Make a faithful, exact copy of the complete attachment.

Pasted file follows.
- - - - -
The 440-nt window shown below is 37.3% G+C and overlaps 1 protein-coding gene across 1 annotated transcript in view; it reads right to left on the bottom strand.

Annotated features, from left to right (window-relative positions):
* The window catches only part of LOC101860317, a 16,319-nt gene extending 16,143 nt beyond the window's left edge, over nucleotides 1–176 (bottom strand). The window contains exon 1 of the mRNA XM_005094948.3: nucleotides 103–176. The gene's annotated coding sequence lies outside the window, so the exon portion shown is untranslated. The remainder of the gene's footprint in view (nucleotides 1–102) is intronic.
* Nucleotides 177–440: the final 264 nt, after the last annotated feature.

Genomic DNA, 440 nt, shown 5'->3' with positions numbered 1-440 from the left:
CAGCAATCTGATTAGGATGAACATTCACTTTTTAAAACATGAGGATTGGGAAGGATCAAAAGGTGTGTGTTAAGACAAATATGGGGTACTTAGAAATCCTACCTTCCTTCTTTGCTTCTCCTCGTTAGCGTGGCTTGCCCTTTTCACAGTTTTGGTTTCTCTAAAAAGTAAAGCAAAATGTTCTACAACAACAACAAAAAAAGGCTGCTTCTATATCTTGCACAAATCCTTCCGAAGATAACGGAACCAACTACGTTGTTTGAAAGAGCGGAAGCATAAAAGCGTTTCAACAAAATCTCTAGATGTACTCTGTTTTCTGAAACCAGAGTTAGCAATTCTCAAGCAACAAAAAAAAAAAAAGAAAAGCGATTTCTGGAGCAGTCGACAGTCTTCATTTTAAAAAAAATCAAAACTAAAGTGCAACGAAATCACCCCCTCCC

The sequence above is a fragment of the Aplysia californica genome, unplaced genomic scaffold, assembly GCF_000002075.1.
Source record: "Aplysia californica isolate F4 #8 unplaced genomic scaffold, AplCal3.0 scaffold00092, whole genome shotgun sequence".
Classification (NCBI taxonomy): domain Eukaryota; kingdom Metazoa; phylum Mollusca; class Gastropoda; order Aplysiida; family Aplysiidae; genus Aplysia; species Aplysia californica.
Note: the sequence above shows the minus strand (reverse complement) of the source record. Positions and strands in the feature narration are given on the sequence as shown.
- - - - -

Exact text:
The 440-nt window shown below is 37.3% G+C and overlaps 1 protein-coding gene across 1 annotated transcript in view; it reads right to left on the bottom strand.

Annotated features, from left to right (window-relative positions):
* The window catches only part of LOC101860317, a 16,319-nt gene extending 16,143 nt beyond the window's left edge, over nucleotides 1–176 (bottom strand). The window contains exon 1 of the mRNA XM_005094948.3: nucleotides 103–176. The gene's annotated coding sequence lies outside the window, so the exon portion shown is untranslated. The remainder of the gene's footprint in view (nucleotides 1–102) is intronic.
* Nucleotides 177–440: the final 264 nt, after the last annotated feature.

Genomic DNA, 440 nt, shown 5'->3' with positions numbered 1-440 from the left:
CAGCAATCTGATTAGGATGAACATTCACTTTTTAAAACATGAGGATTGGGAAGGATCAAAAGGTGTGTGTTAAGACAAATATGGGGTACTTAGAAATCCTACCTTCCTTCTTTGCTTCTCCTCGTTAGCGTGGCTTGCCCTTTTCACAGTTTTGGTTTCTCTAAAAAGTAAAGCAAAATGTTCTACAACAACAACAAAAAAAGGCTGCTTCTATATCTTGCACAAATCCTTCCGAAGATAACGGAACCAACTACGTTGTTTGAAAGAGCGGAAGCATAAAAGCGTTTCAACAAAATCTCTAGATGTACTCTGTTTTCTGAAACCAGAGTTAGCAATTCTCAAGCAACAAAAAAAAAAAAAGAAAAGCGATTTCTGGAGCAGTCGACAGTCTTCATTTTAAAAAAAATCAAAACTAAAGTGCAACGAAATCACCCCCTCCC

The sequence above is a fragment of the Aplysia californica genome, unplaced genomic scaffold, assembly GCF_000002075.1.
Source record: "Aplysia californica isolate F4 #8 unplaced genomic scaffold, AplCal3.0 scaffold00092, whole genome shotgun sequence".
Classification (NCBI taxonomy): domain Eukaryota; kingdom Metazoa; phylum Mollusca; class Gastropoda; order Aplysiida; family Aplysiidae; genus Aplysia; species Aplysia californica.
Note: the sequence above shows the minus strand (reverse complement) of the source record. Positions and strands in the feature narration are given on the sequence as shown.